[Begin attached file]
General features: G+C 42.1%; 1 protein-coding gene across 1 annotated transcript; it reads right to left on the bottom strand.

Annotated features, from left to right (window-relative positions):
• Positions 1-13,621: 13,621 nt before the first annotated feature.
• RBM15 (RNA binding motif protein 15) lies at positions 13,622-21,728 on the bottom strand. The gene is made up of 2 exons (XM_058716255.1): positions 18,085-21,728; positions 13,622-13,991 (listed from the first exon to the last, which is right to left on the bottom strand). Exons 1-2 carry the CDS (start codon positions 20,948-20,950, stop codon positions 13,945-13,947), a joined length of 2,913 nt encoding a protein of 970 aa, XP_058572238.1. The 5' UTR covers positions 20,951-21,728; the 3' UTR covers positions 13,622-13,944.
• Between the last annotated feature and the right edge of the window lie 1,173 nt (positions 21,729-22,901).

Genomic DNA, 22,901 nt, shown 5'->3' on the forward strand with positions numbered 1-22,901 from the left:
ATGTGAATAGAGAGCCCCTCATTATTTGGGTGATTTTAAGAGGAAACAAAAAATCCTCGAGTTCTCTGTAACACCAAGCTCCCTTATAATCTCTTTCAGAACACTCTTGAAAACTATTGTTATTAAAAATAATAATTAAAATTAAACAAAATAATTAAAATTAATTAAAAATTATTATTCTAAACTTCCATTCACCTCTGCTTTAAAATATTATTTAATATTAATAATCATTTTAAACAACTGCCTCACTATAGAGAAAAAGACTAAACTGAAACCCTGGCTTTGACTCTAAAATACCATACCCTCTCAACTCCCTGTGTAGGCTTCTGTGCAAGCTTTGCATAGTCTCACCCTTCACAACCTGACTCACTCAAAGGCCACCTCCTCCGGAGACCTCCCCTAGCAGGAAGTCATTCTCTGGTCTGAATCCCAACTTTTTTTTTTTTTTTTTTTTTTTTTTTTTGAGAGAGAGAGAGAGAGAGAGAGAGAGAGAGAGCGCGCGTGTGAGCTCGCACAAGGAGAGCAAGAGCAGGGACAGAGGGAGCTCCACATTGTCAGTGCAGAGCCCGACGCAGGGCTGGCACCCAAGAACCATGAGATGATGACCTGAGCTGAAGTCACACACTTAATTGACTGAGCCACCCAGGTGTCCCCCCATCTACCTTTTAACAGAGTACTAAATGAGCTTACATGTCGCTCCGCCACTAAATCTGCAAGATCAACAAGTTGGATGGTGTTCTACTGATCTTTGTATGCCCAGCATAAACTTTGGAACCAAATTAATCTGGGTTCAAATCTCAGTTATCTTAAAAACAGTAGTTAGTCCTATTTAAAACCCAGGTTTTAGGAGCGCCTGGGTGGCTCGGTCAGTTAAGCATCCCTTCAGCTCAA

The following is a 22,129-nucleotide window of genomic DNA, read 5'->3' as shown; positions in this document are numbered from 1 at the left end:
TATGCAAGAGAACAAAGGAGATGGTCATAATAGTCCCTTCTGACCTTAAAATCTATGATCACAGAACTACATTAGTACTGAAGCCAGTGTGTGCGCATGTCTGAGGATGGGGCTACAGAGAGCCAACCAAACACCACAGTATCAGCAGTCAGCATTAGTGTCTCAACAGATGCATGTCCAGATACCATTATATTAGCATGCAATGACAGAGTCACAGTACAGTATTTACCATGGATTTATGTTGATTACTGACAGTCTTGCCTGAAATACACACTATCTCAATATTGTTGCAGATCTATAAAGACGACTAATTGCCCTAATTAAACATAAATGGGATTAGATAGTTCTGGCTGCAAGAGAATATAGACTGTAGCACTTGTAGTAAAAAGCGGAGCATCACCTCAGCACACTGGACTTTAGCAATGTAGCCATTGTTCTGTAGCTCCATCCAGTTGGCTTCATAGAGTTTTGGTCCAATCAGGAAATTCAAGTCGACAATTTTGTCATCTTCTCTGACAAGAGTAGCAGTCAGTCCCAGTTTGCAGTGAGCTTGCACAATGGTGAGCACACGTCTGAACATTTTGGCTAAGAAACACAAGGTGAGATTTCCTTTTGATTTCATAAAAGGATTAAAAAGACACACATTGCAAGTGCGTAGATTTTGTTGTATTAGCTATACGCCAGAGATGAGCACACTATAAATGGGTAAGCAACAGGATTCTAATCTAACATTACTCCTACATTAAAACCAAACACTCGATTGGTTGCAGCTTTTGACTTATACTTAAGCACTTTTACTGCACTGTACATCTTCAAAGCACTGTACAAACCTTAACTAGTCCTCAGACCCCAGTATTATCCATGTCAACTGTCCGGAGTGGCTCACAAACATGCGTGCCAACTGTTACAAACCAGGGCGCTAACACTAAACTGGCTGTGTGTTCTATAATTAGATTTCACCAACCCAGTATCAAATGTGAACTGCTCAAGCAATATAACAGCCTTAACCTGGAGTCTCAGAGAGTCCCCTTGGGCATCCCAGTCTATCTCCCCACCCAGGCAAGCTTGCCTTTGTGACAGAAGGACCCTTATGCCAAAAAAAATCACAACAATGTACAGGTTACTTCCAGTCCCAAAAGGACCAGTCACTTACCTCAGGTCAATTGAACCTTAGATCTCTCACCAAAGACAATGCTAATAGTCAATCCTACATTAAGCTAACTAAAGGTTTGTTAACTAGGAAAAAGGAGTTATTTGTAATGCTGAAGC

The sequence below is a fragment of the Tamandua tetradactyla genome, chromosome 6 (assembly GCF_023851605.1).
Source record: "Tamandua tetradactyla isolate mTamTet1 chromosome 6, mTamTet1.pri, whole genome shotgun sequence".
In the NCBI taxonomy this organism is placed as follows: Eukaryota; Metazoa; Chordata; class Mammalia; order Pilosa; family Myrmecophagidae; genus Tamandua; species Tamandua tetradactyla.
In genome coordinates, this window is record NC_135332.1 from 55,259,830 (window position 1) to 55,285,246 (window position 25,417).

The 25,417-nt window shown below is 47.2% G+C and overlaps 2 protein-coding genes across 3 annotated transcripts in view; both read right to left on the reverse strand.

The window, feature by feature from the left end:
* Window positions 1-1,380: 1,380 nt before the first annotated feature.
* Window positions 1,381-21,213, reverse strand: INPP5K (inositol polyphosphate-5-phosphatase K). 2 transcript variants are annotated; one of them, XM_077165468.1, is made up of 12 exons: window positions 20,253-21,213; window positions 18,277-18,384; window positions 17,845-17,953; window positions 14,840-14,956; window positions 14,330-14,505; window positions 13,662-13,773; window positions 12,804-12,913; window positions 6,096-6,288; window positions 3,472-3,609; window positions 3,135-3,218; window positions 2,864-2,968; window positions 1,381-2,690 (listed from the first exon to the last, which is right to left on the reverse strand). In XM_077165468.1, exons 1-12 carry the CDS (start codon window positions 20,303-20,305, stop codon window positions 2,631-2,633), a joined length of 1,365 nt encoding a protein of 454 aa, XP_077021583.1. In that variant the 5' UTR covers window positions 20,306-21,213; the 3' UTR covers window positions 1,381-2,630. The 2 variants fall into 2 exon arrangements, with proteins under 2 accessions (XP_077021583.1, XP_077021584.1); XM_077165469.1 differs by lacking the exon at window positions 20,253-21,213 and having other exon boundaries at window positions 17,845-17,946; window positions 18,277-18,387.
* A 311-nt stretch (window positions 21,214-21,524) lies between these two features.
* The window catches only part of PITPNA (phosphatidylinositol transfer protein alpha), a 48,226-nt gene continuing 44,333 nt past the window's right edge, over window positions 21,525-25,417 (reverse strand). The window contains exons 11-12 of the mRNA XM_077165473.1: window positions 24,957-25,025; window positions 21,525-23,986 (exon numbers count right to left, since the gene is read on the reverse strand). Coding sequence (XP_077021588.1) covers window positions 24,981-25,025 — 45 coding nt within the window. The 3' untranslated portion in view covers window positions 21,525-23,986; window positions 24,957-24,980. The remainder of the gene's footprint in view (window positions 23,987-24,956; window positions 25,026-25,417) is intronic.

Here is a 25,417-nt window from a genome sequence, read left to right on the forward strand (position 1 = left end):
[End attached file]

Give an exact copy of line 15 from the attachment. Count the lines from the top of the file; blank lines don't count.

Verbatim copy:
The window, feature by feature from the left end: